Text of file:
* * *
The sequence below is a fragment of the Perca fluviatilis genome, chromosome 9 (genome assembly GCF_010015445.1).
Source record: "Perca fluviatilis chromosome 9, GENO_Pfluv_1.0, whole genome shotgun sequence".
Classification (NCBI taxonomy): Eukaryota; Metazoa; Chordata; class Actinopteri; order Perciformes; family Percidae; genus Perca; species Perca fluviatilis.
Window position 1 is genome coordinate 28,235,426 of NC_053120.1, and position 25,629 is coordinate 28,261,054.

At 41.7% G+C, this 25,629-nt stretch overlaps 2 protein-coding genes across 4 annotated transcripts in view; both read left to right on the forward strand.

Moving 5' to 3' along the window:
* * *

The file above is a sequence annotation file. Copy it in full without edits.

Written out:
The sequence below is a fragment of the Perca fluviatilis genome, chromosome 9 (genome assembly GCF_010015445.1).
Source record: "Perca fluviatilis chromosome 9, GENO_Pfluv_1.0, whole genome shotgun sequence".
Classification (NCBI taxonomy): Eukaryota; Metazoa; Chordata; class Actinopteri; order Perciformes; family Percidae; genus Perca; species Perca fluviatilis.
Window position 1 is genome coordinate 28,235,426 of NC_053120.1, and position 25,629 is coordinate 28,261,054.

At 41.7% G+C, this 25,629-nt stretch overlaps 2 protein-coding genes across 4 annotated transcripts in view; both read left to right on the forward strand.

Moving 5' to 3' along the window: